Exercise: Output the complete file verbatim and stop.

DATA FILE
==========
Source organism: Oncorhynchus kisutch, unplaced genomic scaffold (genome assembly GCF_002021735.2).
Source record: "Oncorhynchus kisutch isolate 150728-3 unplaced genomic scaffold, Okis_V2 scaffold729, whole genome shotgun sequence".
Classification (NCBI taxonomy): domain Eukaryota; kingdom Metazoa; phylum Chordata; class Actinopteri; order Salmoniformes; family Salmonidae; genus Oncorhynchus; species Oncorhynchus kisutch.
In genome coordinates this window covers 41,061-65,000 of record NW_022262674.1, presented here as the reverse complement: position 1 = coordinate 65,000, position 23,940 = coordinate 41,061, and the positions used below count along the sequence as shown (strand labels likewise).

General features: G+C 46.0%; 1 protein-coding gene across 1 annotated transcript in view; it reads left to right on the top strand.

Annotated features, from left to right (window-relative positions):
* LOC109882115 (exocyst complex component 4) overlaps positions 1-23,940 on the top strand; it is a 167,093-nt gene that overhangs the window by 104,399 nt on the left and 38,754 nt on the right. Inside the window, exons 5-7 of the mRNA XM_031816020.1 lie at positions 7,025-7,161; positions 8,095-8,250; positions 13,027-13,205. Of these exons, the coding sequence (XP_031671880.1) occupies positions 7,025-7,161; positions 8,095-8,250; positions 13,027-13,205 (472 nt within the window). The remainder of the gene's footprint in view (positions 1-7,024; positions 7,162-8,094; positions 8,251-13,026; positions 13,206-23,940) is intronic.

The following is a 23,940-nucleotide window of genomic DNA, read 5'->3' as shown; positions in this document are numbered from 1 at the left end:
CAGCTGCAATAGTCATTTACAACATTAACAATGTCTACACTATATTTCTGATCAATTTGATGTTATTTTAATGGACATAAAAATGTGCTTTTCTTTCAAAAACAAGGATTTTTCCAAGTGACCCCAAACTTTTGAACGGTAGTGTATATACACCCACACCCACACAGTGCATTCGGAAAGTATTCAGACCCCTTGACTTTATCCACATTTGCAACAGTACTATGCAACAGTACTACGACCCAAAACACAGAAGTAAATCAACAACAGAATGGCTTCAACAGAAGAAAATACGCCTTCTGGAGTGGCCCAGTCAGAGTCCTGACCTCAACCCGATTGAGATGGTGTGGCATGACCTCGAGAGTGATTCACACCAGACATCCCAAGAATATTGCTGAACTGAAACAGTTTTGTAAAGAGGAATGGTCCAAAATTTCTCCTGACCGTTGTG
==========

Source organism: Oncorhynchus kisutch, unplaced genomic scaffold (genome assembly GCF_002021735.2).
Source record: "Oncorhynchus kisutch isolate 150728-3 unplaced genomic scaffold, Okis_V2 scaffold729, whole genome shotgun sequence".
Classification (NCBI taxonomy): domain Eukaryota; kingdom Metazoa; phylum Chordata; class Actinopteri; order Salmoniformes; family Salmonidae; genus Oncorhynchus; species Oncorhynchus kisutch.
In genome coordinates this window covers 41,061-65,000 of record NW_022262674.1, presented here as the reverse complement: position 1 = coordinate 65,000, position 23,940 = coordinate 41,061, and the positions used below count along the sequence as shown (strand labels likewise).

General features: G+C 46.0%; 1 protein-coding gene across 1 annotated transcript in view; it reads left to right on the top strand.

Annotated features, from left to right (window-relative positions):
* LOC109882115 (exocyst complex component 4) overlaps positions 1-23,940 on the top strand; it is a 167,093-nt gene that overhangs the window by 104,399 nt on the left and 38,754 nt on the right. Inside the window, exons 5-7 of the mRNA XM_031816020.1 lie at positions 7,025-7,161; positions 8,095-8,250; positions 13,027-13,205. Of these exons, the coding sequence (XP_031671880.1) occupies positions 7,025-7,161; positions 8,095-8,250; positions 13,027-13,205 (472 nt within the window). The remainder of the gene's footprint in view (positions 1-7,024; positions 7,162-8,094; positions 8,251-13,026; positions 13,206-23,940) is intronic.

The following is a 23,940-nucleotide window of genomic DNA, read 5'->3' as shown; positions in this document are numbered from 1 at the left end:
CAGCTGCAATAGTCATTTACAACATTAACAATGTCTACACTATATTTCTGATCAATTTGATGTTATTTTAATGGACATAAAAATGTGCTTTTCTTTCAAAAACAAGGATTTTTCCAAGTGACCCCAAACTTTTGAACGGTAGTGTATATACACCCACACCCACACAGTGCATTCGGAAAGTATTCAGACCCCTTGACTTTATCCACATTTGCAACAGTACTATGCAACAGTACTACGACCCAAAACACAGAAGTAAATCAACAACAGAATGGCTTCAACAGAAGAAAATACGCCTTCTGGAGTGGCCCAGTCAGAGTCCTGACCTCAACCCGATTGAGATGGTGTGGCATGACCTCGAGAGTGATTCACACCAGACATCCCAAGAATATTGCTGAACTGAAACAGTTTTGTAAAGAGGAATGGTCCAAAATTTCTCCTGACCGTTGTG